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Consumer Watch: Autism Awareness Month

Local support groups help families dealing with an autism spectrum disorder diagnosis (FILE).

April is Autism Awareness Month. There is no cure for autism spectrum disorder, but early intervention could drastically better a child's life and lessen the lifelong cost of living with the condition.

An autism diagnosis can mean many different things. There is a spectrum that can start with difficulty understanding social cues to being unable to speak or live alone. It takes an emotional toll on a family, but also a financial one. According to advocacy group Autism Speaks, autism costs a family an average of 60-thousand dollars a year.

Emily Scott’s son is on the autism spectrum, and it was community support and intervention that started to change things for him.

“It was really scary. I went through a period of denial, but then also there was the acceptance phase because some of my fears, and things that I was seeing were confirmed. But then I had some really great advice to sort of own the label and get services,” says Scott, Oklahoma Autism Center Foundation board president.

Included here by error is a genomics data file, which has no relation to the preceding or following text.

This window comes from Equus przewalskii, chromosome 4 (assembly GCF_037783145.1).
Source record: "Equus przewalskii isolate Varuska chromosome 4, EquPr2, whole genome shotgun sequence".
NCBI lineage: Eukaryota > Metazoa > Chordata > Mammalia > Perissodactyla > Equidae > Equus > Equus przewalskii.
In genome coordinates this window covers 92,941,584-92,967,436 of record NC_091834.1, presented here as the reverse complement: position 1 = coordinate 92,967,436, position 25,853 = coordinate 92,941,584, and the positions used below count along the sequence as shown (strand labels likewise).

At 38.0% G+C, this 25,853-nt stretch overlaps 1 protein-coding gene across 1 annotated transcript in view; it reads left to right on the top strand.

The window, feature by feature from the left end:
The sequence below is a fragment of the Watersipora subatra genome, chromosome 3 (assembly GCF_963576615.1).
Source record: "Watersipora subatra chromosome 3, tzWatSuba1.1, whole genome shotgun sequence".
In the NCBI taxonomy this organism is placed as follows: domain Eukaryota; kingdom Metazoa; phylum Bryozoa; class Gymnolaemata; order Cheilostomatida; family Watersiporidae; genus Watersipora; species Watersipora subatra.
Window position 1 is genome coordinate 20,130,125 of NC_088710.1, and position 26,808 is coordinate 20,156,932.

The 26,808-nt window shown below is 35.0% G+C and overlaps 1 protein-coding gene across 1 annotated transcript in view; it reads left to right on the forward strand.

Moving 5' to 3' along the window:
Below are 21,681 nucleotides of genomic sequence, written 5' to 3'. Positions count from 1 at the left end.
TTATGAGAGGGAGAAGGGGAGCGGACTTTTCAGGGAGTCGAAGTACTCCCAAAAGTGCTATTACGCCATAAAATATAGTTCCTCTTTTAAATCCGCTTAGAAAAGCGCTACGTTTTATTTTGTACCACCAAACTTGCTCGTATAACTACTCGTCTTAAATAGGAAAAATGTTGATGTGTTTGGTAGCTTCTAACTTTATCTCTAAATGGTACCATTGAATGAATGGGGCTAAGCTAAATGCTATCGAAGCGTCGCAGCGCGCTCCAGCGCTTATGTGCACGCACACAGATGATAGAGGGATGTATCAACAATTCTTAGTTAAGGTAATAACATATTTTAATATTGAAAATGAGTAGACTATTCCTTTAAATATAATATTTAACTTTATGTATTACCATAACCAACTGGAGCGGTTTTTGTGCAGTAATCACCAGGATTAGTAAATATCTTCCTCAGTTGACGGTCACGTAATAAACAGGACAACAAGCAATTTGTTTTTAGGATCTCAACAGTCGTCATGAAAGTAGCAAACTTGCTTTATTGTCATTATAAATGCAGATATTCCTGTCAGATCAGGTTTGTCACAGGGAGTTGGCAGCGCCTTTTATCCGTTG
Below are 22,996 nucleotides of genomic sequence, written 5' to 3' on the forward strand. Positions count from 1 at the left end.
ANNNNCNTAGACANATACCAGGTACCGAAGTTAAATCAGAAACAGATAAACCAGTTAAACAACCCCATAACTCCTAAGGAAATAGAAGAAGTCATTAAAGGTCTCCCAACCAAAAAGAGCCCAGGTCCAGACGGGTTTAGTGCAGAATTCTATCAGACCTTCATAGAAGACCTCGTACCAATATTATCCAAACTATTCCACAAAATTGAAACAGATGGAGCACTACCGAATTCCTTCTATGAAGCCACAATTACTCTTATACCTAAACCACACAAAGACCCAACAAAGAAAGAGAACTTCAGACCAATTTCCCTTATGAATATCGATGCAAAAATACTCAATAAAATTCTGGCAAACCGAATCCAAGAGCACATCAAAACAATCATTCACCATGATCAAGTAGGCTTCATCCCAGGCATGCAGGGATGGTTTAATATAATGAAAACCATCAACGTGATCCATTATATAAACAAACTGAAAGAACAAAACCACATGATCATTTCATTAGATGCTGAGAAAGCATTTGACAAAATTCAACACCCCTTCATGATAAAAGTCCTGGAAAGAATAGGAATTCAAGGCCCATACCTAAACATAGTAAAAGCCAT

Scott is an advocate for her son, and also works to help Oklahoma families as a part of the Oklahoma Autism Center Foundation.

The Oklahoma Autism Center's work centers around supporting children and families affected by autism spectrum disorder. Currently symptoms can be identified as young as 15 to 18 months of age.

“One of the things we know is if children get intervention early it drastically reduces the lifelong cost of autism,” says Dr. Bonnie McBride, Oklahoma Autism Center director.

Early intervention reduces the need for therapy and support services later in life, which are costly. One in 68 children is affected by autism, and boys are more likely than girls to have autism spectrum disorder.

Medical professionals say it is unclear what causes the developmental disorder. There are genetic factors, but specialists say vaccines do not cause autism.

For links to resources if your child has been diagnosed or you have concerns you can find answers here.

To support upcoming local events from the Oklahoma Autism Center Foundation, click here.

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